Junior astronomer spots junior supernova
14-year-old student finds new type of solar explosion
A 14-year-old student from New York state has become the youngest person in history to discover a supernova. And her find is also one of the most peculiar supernovae spotted to date.
For a massive stellar explosion, this one appears to be a dud.
Using a relatively small telescope, Caroline Moore spied the faint object located roughly 70 million light-years away from Earth.
Additional observations with more powerful telescopes determined the object, dubbed SN 2008ha, is a new type of exploding star, 1000 times more powerful than a nova, but 1000 times weaker than a typical supernova. Scientists say SN 2008ha effectively bridges the gap between the two.
Not-so-supernova, SN 2008ha. Credit: William Wiethoff
"If a normal supernova is a nuclear bomb, then SN 2008ha is a bunker buster," said Ryan Foley, Clay fellow at the Harvard-Smithsonian Center for Astrophysics and first author on the paper reporting the findings. "From one perspective, this supernova was an underachiever. However, you still wouldn't want to be anywhere near the star when it exploded."
Typical novae are thought to occur on the surface of a white dwarf star in a binary system (two stars orbiting around their common center of mass). If the white dwarf crowds its neighbor enough, it can suck up the gas from the other star. Occasionally, the new material becomes hot enough to start nuclear fusion on the white dwarf's surface — causing the small, dense star to suddenly become extremely bright.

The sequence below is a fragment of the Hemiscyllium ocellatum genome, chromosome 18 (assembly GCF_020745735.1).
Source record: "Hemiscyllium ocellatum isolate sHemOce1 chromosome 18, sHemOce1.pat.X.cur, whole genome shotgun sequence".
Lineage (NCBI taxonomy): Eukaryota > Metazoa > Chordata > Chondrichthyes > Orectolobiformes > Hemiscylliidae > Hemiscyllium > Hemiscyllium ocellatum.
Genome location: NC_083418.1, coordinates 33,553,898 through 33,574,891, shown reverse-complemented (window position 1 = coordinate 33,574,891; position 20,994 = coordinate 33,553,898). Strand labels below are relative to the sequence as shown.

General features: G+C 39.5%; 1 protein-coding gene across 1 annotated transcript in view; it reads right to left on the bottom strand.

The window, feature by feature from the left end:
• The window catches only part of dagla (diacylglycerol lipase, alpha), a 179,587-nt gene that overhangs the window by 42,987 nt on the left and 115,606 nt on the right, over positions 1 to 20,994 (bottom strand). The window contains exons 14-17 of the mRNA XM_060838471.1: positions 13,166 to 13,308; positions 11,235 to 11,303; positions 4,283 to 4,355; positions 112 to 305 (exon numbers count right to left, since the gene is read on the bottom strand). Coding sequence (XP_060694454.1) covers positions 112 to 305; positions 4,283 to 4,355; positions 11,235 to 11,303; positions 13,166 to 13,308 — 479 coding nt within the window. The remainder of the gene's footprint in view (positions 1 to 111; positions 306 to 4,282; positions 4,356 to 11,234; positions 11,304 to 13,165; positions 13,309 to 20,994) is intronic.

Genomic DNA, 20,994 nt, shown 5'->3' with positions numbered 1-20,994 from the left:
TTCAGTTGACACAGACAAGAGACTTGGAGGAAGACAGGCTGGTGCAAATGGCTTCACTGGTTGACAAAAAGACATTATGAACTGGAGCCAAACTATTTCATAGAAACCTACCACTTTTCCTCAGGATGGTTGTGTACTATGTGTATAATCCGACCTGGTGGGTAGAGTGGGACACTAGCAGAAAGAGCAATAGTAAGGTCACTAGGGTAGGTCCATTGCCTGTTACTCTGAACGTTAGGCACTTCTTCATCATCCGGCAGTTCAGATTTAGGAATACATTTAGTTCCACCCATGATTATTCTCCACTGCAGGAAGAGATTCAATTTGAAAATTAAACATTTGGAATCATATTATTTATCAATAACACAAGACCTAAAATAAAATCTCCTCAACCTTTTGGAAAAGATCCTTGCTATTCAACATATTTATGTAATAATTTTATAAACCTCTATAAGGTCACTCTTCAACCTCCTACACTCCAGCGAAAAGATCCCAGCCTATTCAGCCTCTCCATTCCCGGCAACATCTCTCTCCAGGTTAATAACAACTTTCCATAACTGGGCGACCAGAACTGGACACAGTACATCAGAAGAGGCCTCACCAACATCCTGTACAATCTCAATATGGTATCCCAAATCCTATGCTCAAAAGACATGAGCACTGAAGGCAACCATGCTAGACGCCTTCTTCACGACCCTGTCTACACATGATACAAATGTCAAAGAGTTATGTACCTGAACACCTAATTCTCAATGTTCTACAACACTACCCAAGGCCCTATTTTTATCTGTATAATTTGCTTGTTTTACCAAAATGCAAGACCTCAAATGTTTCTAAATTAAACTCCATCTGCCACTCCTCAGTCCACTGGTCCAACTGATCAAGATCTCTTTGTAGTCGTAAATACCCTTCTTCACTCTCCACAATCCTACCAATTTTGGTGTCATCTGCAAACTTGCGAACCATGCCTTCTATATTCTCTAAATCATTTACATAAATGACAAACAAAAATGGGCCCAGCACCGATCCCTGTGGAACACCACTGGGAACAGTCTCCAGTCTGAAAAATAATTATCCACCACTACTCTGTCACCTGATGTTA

If the white dwarf eats a sufficient amount of its stellar companion, it can raise the star's core temperature enough to ignite runaway nuclear fusion (viz: pop goes the weasel.) This is defined as a type Ia supernova.
"You can imagine many ways for a star to explode that might resemble SN 2008ha," said Robert Kirschner of the Harvard-Smithsonian Center for Astrophysics. "It could have been a massive star suddenly collapsing to form a black hole, with very little energy leaking out. But it looks a lot like its brighter cousins, which we think are nuclear explosions of white dwarfs. Maybe this one was an explosion of that general type, just much, much weaker."
The scientists describe that in a typical supernova explosion, light from the different chemical elements is "smeared" across the electromagnetic spectrum, courtesy the Doppler effect. Moore's SN 2008ha, however, paints a clearer picture because the star shrapnel is traveling at a mere 4.5 million miles per hour, compared to a brisk 22 million mph for a typical supernova. The lets boffins analyze the composition of SN 2008ha to a greater precision.
Astronomers hope the newest generation of telescopes and instruments will spot much more of this type of event in the next few years.
The paper was accepted for publication in the Astronomical Journal and is available here. ®
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